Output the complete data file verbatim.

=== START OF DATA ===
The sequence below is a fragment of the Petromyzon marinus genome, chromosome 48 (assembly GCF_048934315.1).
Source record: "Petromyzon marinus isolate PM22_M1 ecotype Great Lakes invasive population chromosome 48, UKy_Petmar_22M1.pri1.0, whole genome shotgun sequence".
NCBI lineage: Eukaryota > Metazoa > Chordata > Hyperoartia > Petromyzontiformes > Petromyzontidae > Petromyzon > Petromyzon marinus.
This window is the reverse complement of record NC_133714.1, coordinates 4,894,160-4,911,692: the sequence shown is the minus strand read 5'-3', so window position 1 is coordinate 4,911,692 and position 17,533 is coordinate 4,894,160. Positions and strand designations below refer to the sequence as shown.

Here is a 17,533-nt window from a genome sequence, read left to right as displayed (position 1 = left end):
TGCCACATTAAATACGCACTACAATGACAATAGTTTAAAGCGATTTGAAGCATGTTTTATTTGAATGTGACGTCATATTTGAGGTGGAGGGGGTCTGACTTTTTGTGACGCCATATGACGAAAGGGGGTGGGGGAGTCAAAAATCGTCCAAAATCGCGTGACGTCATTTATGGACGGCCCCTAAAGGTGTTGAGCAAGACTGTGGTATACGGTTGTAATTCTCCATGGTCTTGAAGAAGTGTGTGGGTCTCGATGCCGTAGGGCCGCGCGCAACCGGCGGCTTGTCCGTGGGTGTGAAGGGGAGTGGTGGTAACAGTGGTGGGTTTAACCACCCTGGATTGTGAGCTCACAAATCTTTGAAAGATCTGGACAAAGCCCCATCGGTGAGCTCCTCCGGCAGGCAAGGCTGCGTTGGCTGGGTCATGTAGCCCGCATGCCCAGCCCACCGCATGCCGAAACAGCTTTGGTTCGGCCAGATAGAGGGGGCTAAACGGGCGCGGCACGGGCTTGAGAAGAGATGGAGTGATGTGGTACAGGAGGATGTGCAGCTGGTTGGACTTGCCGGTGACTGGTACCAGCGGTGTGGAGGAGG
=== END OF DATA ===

The sequence below is a fragment of the Petromyzon marinus genome, chromosome 48 (assembly GCF_048934315.1).
Source record: "Petromyzon marinus isolate PM22_M1 ecotype Great Lakes invasive population chromosome 48, UKy_Petmar_22M1.pri1.0, whole genome shotgun sequence".
NCBI lineage: Eukaryota > Metazoa > Chordata > Hyperoartia > Petromyzontiformes > Petromyzontidae > Petromyzon > Petromyzon marinus.
This window is the reverse complement of record NC_133714.1, coordinates 4,894,160-4,911,692: the sequence shown is the minus strand read 5'-3', so window position 1 is coordinate 4,911,692 and position 17,533 is coordinate 4,894,160. Positions and strand designations below refer to the sequence as shown.

Here is a 17,533-nt window from a genome sequence, read left to right as displayed (position 1 = left end):
TGCCACATTAAATACGCACTACAATGACAATAGTTTAAAGCGATTTGAAGCATGTTTTATTTGAATGTGACGTCATATTTGAGGTGGAGGGGGTCTGACTTTTTGTGACGCCATATGACGAAAGGGGGTGGGGGAGTCAAAAATCGTCCAAAATCGCGTGACGTCATTTATGGACGGCCCCTAAAGGTGTTGAGCAAGACTGTGGTATACGGTTGTAATTCTCCATGGTCTTGAAGAAGTGTGTGGGTCTCGATGCCGTAGGGCCGCGCGCAACCGGCGGCTTGTCCGTGGGTGTGAAGGGGAGTGGTGGTAACAGTGGTGGGTTTAACCACCCTGGATTGTGAGCTCACAAATCTTTGAAAGATCTGGACAAAGCCCCATCGGTGAGCTCCTCCGGCAGGCAAGGCTGCGTTGGCTGGGTCATGTAGCCCGCATGCCCAGCCCACCGCATGCCGAAACAGCTTTGGTTCGGCCAGATAGAGGGGGCTAAACGGGCGCGGCACGGGCTTGAGAAGAGATGGAGTGATGTGGTACAGGAGGATGTGCAGCTGGTTGGACTTGCCGGTGACTGGTACCAGCGGTGTGGAGGAGG